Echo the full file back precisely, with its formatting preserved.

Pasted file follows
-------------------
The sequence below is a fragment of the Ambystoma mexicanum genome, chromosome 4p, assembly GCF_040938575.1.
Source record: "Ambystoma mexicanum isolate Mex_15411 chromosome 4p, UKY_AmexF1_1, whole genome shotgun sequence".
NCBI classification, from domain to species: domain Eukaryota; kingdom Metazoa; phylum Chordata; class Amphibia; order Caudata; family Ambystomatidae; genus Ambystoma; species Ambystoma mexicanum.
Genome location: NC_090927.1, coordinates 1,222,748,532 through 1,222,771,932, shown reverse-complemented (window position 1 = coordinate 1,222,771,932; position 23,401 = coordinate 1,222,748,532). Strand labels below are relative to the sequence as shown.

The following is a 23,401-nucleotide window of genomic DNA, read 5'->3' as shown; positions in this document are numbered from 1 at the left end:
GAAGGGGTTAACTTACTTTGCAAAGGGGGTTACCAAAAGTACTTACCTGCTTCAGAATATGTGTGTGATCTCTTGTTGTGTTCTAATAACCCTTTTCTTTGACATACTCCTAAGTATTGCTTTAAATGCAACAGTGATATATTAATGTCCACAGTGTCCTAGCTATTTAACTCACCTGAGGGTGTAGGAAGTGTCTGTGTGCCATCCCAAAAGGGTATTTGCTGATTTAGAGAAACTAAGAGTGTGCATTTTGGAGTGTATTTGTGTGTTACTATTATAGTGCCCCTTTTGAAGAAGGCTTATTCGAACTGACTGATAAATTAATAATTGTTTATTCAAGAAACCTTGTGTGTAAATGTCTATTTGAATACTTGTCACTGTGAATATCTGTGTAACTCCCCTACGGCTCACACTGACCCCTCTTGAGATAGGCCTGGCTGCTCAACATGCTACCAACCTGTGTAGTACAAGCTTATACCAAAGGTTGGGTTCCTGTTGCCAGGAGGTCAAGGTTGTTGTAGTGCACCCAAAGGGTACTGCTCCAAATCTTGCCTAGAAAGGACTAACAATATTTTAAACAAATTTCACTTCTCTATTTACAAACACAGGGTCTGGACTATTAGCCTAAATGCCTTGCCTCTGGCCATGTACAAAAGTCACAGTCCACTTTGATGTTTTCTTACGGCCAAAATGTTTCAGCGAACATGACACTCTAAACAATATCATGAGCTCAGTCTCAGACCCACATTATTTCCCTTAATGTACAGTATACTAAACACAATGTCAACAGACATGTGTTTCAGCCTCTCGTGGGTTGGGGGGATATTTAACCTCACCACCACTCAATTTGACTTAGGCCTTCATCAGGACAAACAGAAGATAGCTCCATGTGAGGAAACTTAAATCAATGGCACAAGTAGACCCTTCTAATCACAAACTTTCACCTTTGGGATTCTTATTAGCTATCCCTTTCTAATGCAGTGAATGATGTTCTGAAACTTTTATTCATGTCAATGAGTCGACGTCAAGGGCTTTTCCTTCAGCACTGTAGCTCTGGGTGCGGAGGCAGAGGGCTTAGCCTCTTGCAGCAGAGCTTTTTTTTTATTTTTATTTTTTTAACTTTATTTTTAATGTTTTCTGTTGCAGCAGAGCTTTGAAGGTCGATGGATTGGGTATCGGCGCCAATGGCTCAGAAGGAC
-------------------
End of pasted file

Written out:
The sequence below is a fragment of the Ambystoma mexicanum genome, chromosome 4p, assembly GCF_040938575.1.
Source record: "Ambystoma mexicanum isolate Mex_15411 chromosome 4p, UKY_AmexF1_1, whole genome shotgun sequence".
NCBI classification, from domain to species: domain Eukaryota; kingdom Metazoa; phylum Chordata; class Amphibia; order Caudata; family Ambystomatidae; genus Ambystoma; species Ambystoma mexicanum.
Genome location: NC_090927.1, coordinates 1,222,748,532 through 1,222,771,932, shown reverse-complemented (window position 1 = coordinate 1,222,771,932; position 23,401 = coordinate 1,222,748,532). Strand labels below are relative to the sequence as shown.

The following is a 23,401-nucleotide window of genomic DNA, read 5'->3' as shown; positions in this document are numbered from 1 at the left end:
GAAGGGGTTAACTTACTTTGCAAAGGGGGTTACCAAAAGTACTTACCTGCTTCAGAATATGTGTGTGATCTCTTGTTGTGTTCTAATAACCCTTTTCTTTGACATACTCCTAAGTATTGCTTTAAATGCAACAGTGATATATTAATGTCCACAGTGTCCTAGCTATTTAACTCACCTGAGGGTGTAGGAAGTGTCTGTGTGCCATCCCAAAAGGGTATTTGCTGATTTAGAGAAACTAAGAGTGTGCATTTTGGAGTGTATTTGTGTGTTACTATTATAGTGCCCCTTTTGAAGAAGGCTTATTCGAACTGACTGATAAATTAATAATTGTTTATTCAAGAAACCTTGTGTGTAAATGTCTATTTGAATACTTGTCACTGTGAATATCTGTGTAACTCCCCTACGGCTCACACTGACCCCTCTTGAGATAGGCCTGGCTGCTCAACATGCTACCAACCTGTGTAGTACAAGCTTATACCAAAGGTTGGGTTCCTGTTGCCAGGAGGTCAAGGTTGTTGTAGTGCACCCAAAGGGTACTGCTCCAAATCTTGCCTAGAAAGGACTAACAATATTTTAAACAAATTTCACTTCTCTATTTACAAACACAGGGTCTGGACTATTAGCCTAAATGCCTTGCCTCTGGCCATGTACAAAAGTCACAGTCCACTTTGATGTTTTCTTACGGCCAAAATGTTTCAGCGAACATGACACTCTAAACAATATCATGAGCTCAGTCTCAGACCCACATTATTTCCCTTAATGTACAGTATACTAAACACAATGTCAACAGACATGTGTTTCAGCCTCTCGTGGGTTGGGGGGATATTTAACCTCACCACCACTCAATTTGACTTAGGCCTTCATCAGGACAAACAGAAGATAGCTCCATGTGAGGAAACTTAAATCAATGGCACAAGTAGACCCTTCTAATCACAAACTTTCACCTTTGGGATTCTTATTAGCTATCCCTTTCTAATGCAGTGAATGATGTTCTGAAACTTTTATTCATGTCAATGAGTCGACGTCAAGGGCTTTTCCTTCAGCACTGTAGCTCTGGGTGCGGAGGCAGAGGGCTTAGCCTCTTGCAGCAGAGCTTTTTTTTTATTTTTATTTTTTTAACTTTATTTTTAATGTTTTCTGTTGCAGCAGAGCTTTGAAGGTCGATGGATTGGGTATCGGCGCCAATGGCTCAGAAGGAC